Is Wells Fargo Looking to Purchase AIG-UGI?

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Includes: AIG, UGI, WFC
by: Bruce Krasting

I have been writing about the ills and problems of the Mortgage Insurance industry for some time. I have been particularly vocal on AIG-UGI (United Guaranty). It has been my view that AIG should no longer be in the high-risk mortgage business. There may be a Phoenix rising at UGI. I hear that Wells Fargo (NYSE:WFC) is taking a hard look at the Company.

On April 30th there was a company announcement regarding a decision to close UGI. On June 1st AIG appointed Eric Martinez to replace the current CEO William Nutt. That got my attention. AIG would much prefer to sell the business than to close it and absorb the book losses. It would be better for the taxpayers to get this division into stronger hands as well.

There are regulatory issues regarding this potential acquisition. Generally, those can be resolved. In this case, I am sure that a way can found to facility this purchase. Valuing the business will be no small task. In my opinion the mortgage insurance industry is more than halfway through the credit default cycle. There are many ‘ifs’ to that assumption but if I were to be correct it would imply that the UGI book of business has $1 billion + of additional losses in front of it.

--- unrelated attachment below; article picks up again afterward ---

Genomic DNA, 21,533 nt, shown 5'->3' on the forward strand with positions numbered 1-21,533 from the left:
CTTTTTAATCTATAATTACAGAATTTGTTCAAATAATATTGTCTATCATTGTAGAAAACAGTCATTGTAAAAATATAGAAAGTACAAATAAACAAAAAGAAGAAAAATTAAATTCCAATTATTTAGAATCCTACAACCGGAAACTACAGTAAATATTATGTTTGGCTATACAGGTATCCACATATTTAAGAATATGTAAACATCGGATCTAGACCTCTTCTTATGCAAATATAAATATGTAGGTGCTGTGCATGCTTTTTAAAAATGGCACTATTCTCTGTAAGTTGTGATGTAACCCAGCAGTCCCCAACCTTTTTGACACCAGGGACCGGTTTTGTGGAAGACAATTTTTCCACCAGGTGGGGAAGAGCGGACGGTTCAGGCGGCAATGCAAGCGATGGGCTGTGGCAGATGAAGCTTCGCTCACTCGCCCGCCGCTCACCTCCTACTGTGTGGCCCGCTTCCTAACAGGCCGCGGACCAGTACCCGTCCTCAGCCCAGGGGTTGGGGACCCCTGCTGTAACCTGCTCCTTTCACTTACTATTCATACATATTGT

My complaint with the PMI industry is that they abused any reasonable credit standards. They were a significant contributor to the over leveraging of residential RE that has taken place. The existing players in the industry are all walking wounded. The last 18 months killed them. Collectively they have insufficient capital to weather the storm. I, for one, would not take their guaranties to be worth much. The state of the industry creates an interesting opportunity for a new player.

Wells has the resources to make this work. They have the origination side of the business in-house. Therefore they can retain the sell side revenue. They also have the capital and the balance sheet. Most importantly they have the people resources and the credit judgment to manage the risk. Everyone has been banged up with mortgage credit losses. Wells is no exception, but they have done a much better job then most of their peers. My view is that they have the savvy to price and manage the risk successfully.

If Wells decided to go ahead with this purchase I think that they could bite off a 20% market share in what was once a trillion dollar industry. They could accomplish that as fast as they wanted to. The demand for the product is there. If Mr. Kovacevich, the Chairman/CEO of WFC does decide to put his foot in this water I believe it will be a home run. There is a lot of money to be made if the economy is in fact stabilizing.

If this deal does get done I would call it another one of those ‘green shoots’. PMI is a derivative of second mortgages. This type of over leveraging compounded the problems of the past few years. That said, there is currently a need for new sources of liquidity in the mortgage market. WFC’s presence in the mortgage insurance industry would be a big plus to the housing market in general.

Disclosure: I have no positions in WFC or AIG.

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